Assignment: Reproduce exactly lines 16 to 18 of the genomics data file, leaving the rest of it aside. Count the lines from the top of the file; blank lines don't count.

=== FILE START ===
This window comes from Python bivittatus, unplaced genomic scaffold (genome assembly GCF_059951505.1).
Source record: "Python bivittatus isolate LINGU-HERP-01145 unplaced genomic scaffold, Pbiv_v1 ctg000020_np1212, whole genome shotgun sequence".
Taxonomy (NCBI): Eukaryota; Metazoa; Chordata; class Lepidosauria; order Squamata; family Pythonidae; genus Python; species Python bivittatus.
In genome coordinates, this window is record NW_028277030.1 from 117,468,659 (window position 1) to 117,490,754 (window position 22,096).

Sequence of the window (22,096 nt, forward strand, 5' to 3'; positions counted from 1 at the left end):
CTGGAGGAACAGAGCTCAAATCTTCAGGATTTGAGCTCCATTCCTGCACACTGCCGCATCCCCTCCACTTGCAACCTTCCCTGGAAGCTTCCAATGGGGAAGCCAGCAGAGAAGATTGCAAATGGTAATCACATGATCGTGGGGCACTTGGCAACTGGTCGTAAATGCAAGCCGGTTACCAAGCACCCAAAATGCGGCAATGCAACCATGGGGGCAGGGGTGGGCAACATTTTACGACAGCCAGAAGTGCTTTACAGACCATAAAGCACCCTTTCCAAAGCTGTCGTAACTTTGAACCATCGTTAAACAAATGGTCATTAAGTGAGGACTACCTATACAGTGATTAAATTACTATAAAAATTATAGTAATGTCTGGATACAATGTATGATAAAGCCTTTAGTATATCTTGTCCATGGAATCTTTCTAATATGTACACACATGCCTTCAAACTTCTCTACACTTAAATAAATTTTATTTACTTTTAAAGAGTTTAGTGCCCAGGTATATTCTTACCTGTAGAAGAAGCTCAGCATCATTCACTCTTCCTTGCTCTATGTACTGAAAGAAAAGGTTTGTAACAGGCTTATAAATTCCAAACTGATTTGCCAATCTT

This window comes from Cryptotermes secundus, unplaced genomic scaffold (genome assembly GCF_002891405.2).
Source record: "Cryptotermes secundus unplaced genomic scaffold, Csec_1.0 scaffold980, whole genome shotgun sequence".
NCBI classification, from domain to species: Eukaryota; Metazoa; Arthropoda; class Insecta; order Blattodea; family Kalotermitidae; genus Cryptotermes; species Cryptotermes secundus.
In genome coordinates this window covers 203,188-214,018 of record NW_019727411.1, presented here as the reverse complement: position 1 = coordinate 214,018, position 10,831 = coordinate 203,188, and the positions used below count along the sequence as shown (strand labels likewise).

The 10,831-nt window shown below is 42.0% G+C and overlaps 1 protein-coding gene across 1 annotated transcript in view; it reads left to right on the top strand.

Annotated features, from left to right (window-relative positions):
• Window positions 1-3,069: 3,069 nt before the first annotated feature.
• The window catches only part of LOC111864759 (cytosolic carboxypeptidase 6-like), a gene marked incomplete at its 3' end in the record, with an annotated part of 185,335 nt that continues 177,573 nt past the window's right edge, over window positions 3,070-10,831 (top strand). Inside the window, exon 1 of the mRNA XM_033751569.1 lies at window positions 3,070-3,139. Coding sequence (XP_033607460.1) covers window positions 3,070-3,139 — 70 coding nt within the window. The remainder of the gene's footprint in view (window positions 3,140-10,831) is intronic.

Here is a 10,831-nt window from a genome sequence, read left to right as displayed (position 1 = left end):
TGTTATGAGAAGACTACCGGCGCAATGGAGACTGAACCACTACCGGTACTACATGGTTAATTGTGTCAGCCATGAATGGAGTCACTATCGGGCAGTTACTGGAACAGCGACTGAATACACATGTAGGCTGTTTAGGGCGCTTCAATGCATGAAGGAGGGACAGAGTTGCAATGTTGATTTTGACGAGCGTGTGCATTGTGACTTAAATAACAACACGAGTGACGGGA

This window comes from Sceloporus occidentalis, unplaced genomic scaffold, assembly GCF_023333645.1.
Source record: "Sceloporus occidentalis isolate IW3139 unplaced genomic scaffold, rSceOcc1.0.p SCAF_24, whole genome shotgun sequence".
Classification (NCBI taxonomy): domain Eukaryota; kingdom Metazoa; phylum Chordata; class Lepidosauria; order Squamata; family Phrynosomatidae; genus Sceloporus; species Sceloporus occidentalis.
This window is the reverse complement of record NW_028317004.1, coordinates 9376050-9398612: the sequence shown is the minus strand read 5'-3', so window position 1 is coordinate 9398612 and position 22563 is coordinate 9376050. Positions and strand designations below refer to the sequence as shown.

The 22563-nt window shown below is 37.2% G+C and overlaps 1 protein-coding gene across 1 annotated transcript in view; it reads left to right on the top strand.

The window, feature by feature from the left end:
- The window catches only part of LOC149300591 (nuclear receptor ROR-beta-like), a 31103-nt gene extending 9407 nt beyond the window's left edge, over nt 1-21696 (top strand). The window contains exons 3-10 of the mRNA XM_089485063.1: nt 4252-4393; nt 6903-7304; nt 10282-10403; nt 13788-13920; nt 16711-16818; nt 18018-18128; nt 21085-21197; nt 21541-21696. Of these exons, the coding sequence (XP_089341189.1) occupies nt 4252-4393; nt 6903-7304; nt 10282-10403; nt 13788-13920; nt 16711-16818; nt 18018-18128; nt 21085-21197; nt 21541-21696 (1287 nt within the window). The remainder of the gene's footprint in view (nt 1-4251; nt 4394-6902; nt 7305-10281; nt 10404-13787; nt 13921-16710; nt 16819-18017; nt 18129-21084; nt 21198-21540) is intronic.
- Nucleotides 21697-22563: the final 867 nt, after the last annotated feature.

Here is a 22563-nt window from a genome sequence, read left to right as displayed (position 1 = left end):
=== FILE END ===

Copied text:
TGTTATGAGAAGACTACCGGCGCAATGGAGACTGAACCACTACCGGTACTACATGGTTAATTGTGTCAGCCATGAATGGAGTCACTATCGGGCAGTTACTGGAACAGCGACTGAATACACATGTAGGCTGTTTAGGGCGCTTCAATGCATGAAGGAGGGACAGAGTTGCAATGTTGATTTTGACGAGCGTGTGCATTGTGACTTAAATAACAACACGAGTGACGGGA

This window comes from Sceloporus occidentalis, unplaced genomic scaffold, assembly GCF_023333645.1.
Source record: "Sceloporus occidentalis isolate IW3139 unplaced genomic scaffold, rSceOcc1.0.p SCAF_24, whole genome shotgun sequence".